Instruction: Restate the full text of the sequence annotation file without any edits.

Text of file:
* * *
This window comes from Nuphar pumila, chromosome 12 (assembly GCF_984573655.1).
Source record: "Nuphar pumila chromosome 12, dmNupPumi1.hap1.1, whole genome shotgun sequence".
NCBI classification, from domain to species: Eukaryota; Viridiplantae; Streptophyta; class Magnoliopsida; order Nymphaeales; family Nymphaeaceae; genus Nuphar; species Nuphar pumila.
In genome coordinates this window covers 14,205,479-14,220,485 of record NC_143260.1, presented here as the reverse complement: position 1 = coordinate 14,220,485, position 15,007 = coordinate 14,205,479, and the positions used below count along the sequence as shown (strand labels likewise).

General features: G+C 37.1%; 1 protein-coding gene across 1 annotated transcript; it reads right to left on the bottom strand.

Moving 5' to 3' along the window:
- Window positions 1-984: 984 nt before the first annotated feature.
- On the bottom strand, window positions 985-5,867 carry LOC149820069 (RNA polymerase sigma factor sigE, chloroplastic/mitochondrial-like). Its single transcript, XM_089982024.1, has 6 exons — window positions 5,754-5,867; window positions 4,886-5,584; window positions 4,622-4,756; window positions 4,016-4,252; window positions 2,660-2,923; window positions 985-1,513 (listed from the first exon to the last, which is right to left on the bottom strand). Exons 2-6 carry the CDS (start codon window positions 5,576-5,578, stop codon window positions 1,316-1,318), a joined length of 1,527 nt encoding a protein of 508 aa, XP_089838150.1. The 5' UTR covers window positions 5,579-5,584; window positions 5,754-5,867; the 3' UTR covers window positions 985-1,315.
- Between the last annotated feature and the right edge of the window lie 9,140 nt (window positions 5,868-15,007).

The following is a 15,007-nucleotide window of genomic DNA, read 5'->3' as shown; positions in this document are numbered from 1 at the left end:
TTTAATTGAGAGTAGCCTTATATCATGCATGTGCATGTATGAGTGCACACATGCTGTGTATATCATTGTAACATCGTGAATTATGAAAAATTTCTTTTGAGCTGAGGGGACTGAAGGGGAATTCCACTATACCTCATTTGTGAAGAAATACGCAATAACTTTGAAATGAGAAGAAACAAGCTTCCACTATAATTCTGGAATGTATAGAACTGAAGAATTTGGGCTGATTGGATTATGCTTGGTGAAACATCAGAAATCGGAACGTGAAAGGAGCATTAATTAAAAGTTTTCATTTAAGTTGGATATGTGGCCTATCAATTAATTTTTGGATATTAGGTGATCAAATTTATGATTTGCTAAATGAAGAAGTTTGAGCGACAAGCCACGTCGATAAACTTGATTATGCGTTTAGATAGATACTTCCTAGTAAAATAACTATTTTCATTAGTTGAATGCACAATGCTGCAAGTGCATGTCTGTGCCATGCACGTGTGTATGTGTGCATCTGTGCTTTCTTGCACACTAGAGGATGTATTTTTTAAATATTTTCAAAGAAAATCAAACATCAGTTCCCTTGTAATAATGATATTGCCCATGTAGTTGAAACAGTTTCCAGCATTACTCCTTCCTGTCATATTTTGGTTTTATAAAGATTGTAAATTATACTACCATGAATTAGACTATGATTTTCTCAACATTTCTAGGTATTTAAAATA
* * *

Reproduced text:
This window comes from Nuphar pumila, chromosome 12 (assembly GCF_984573655.1).
Source record: "Nuphar pumila chromosome 12, dmNupPumi1.hap1.1, whole genome shotgun sequence".
NCBI classification, from domain to species: Eukaryota; Viridiplantae; Streptophyta; class Magnoliopsida; order Nymphaeales; family Nymphaeaceae; genus Nuphar; species Nuphar pumila.
In genome coordinates this window covers 14,205,479-14,220,485 of record NC_143260.1, presented here as the reverse complement: position 1 = coordinate 14,220,485, position 15,007 = coordinate 14,205,479, and the positions used below count along the sequence as shown (strand labels likewise).

General features: G+C 37.1%; 1 protein-coding gene across 1 annotated transcript; it reads right to left on the bottom strand.

Moving 5' to 3' along the window:
- Window positions 1-984: 984 nt before the first annotated feature.
- On the bottom strand, window positions 985-5,867 carry LOC149820069 (RNA polymerase sigma factor sigE, chloroplastic/mitochondrial-like). Its single transcript, XM_089982024.1, has 6 exons — window positions 5,754-5,867; window positions 4,886-5,584; window positions 4,622-4,756; window positions 4,016-4,252; window positions 2,660-2,923; window positions 985-1,513 (listed from the first exon to the last, which is right to left on the bottom strand). Exons 2-6 carry the CDS (start codon window positions 5,576-5,578, stop codon window positions 1,316-1,318), a joined length of 1,527 nt encoding a protein of 508 aa, XP_089838150.1. The 5' UTR covers window positions 5,579-5,584; window positions 5,754-5,867; the 3' UTR covers window positions 985-1,315.
- Between the last annotated feature and the right edge of the window lie 9,140 nt (window positions 5,868-15,007).

The following is a 15,007-nucleotide window of genomic DNA, read 5'->3' as shown; positions in this document are numbered from 1 at the left end:
TTTAATTGAGAGTAGCCTTATATCATGCATGTGCATGTATGAGTGCACACATGCTGTGTATATCATTGTAACATCGTGAATTATGAAAAATTTCTTTTGAGCTGAGGGGACTGAAGGGGAATTCCACTATACCTCATTTGTGAAGAAATACGCAATAACTTTGAAATGAGAAGAAACAAGCTTCCACTATAATTCTGGAATGTATAGAACTGAAGAATTTGGGCTGATTGGATTATGCTTGGTGAAACATCAGAAATCGGAACGTGAAAGGAGCATTAATTAAAAGTTTTCATTTAAGTTGGATATGTGGCCTATCAATTAATTTTTGGATATTAGGTGATCAAATTTATGATTTGCTAAATGAAGAAGTTTGAGCGACAAGCCACGTCGATAAACTTGATTATGCGTTTAGATAGATACTTCCTAGTAAAATAACTATTTTCATTAGTTGAATGCACAATGCTGCAAGTGCATGTCTGTGCCATGCACGTGTGTATGTGTGCATCTGTGCTTTCTTGCACACTAGAGGATGTATTTTTTAAATATTTTCAAAGAAAATCAAACATCAGTTCCCTTGTAATAATGATATTGCCCATGTAGTTGAAACAGTTTCCAGCATTACTCCTTCCTGTCATATTTTGGTTTTATAAAGATTGTAAATTATACTACCATGAATTAGACTATGATTTTCTCAACATTTCTAGGTATTTAAAATA